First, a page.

Jill Weisenberger, M.S., R.D.N., C.D.E : Before You Lose Your Mental Edge

Dana Dovey: Coffee Drinkers Rejoice! Your Cup Of Joe Can Prevent Death From Liver Disease

Chris Weller: Electric 'Thinking Cap' Puts Your Brain Power Into High Gear

The Kosher Gourmet by Marlene Parrish A gift of hazelnuts keeps giving --- for a variety of nutty recipes: Entree, side, soup, dessert

April 4, 2014

Rabbi David Gutterman: The Word for Nothing Means Everything

Charles Krauthammer: Kerry's folly, Chapter 3

Amy Peterson: A life of love: How to build lasting relationships with your children

John Ericson: Older Women: Save Your Heart, Prevent Stroke Don't Drink Diet

John Ericson: Why 50 million Americans will still have spring allergies after taking meds

Cameron Huddleston: Best and Worst Buys of April 2014

Stacy Rapacon: Great Mutual Funds for Young Investors

Sarah Boesveld: Teacher keeps promise to mail thousands of former students letters written by their past selves

The Kosher Gourmet by Sharon Thompson Anyone can make a salad, you say. But can they make a great salad? (SECRETS, TESTED TECHNIQUES + 4 RECIPES, INCLUDING DRESSINGS)

April 2, 2014

Paul Greenberg: Death and joy in the spring

Dan Barry: Should South Carolina Jews be forced to maintain this chimney built by Germans serving the Nazis?

Mayra Bitsko: Save me! An alien took over my child's personality

Frank Clayton: Get happy: 20 scientifically proven happiness activities

Susan Scutti: It's Genetic! Obesity and the 'Carb Breakdown' Gene

Lecia Bushak: Why Hand Sanitizer May Actually Harm Your Health

Stacy Rapacon: Great Funds You Can Own for $500 or Less

Cameron Huddleston: 7 Ways to Save on Home Decor

The Kosher Gourmet by Steve Petusevsky Exploring ingredients as edible-stuffed containers (TWO RECIPES + TIPS & TECHINQUES)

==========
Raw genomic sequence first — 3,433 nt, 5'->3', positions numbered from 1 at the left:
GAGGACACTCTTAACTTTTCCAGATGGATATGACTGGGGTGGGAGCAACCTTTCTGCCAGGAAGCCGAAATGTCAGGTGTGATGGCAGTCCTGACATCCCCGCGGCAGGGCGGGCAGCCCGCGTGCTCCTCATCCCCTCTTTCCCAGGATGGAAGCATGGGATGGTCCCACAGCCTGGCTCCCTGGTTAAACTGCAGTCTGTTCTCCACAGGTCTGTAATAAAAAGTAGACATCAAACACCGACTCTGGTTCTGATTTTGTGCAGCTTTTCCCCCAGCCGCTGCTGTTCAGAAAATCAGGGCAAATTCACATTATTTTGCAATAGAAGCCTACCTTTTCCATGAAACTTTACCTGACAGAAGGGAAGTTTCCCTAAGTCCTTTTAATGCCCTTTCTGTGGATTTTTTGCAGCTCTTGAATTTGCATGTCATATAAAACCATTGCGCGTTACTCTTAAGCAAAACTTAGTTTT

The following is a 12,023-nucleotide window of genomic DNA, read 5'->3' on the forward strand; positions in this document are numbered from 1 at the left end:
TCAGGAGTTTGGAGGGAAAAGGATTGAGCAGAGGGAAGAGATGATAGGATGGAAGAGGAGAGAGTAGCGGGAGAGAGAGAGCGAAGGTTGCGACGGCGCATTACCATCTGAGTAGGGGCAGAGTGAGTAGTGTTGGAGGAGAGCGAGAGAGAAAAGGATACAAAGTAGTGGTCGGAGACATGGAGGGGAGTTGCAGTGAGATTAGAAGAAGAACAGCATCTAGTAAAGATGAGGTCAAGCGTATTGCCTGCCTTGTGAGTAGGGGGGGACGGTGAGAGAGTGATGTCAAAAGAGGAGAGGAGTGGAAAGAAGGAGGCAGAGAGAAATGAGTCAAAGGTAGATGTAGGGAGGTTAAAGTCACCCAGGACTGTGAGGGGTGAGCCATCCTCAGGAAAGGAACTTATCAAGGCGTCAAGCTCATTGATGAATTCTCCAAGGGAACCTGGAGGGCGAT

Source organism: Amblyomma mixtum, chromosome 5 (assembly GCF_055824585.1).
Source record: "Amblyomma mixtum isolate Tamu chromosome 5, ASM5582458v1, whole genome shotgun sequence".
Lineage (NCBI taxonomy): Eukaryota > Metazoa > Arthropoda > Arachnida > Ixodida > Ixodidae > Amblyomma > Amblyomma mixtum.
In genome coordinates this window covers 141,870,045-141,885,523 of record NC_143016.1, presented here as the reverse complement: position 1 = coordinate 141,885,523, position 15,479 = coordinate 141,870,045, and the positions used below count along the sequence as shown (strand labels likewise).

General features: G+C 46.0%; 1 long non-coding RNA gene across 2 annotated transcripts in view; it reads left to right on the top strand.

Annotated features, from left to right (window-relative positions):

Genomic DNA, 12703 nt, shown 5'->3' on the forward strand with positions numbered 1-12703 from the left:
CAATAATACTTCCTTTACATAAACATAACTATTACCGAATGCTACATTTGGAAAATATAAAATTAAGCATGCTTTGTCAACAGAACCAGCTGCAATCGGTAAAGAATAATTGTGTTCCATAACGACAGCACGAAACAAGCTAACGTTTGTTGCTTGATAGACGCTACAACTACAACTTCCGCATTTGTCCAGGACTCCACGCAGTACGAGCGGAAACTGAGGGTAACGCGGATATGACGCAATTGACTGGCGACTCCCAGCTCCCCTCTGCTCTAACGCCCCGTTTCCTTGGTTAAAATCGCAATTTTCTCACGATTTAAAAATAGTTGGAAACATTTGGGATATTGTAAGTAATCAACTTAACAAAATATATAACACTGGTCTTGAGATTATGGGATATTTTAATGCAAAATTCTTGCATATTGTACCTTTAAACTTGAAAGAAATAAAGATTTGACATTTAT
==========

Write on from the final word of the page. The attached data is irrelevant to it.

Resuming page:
Jewish World Review July 29, 2005 / 22 Tammuz, 5765

Life in post-identity America

By Diana West

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http://www.JewishWorldReview.com | Will the American identity — the save-the-world American, the quiet American, the ugly American, the generous American, the can-do American — disappear during the long war on Islamic terror? In the following three quotations of the week — random, but not unconnected — you can see it slipping away, the victim of a debilitating cultural amnesia. Which may be pretty tough stuff for the middle of the summer, but that's the way 2005 goes.

The first quotation is a headline: "Poll Shows Americans, for First Time, Divided on Use of A-Bombs in 1945." According to this Associated Press poll, commissioned to mark the 60th anniversary of the atomic bombings of Hiroshima and Nagasaki, a "historical switch" has taken place. The strong majorities that always supported the use of "the bomb" to end World War II in the Pacific have, for the first time, dwindled to an almost even split, with 48 percent of Americans "strongly" or "somewhat" approving, and 47 percent "strongly" or "somewhat" disapproving.

Whether this shift is inspired by plain ignorance or a civilizational death wish, it hardly reflects a robust culture bent on military triumph, let alone survival. In their disapproval of the Truman decision that spared a million American casualties (the projected cost of an invasion of mainland Japan), 47 percent of Americans reveal a lack of will, even in historical terms, not only to prize American lives, but also to support the hard decisions to save them. If not defeatism exactly, such national torpor, stemming from an unrequited empathy with the enemy, tends to make any victory ambiguous. Remember Iraq, where, upon liberation, the American flag draping Saddam's toppled statue had to be whisked away in deference to similar, politically correct tendencies. And that was just the beginning.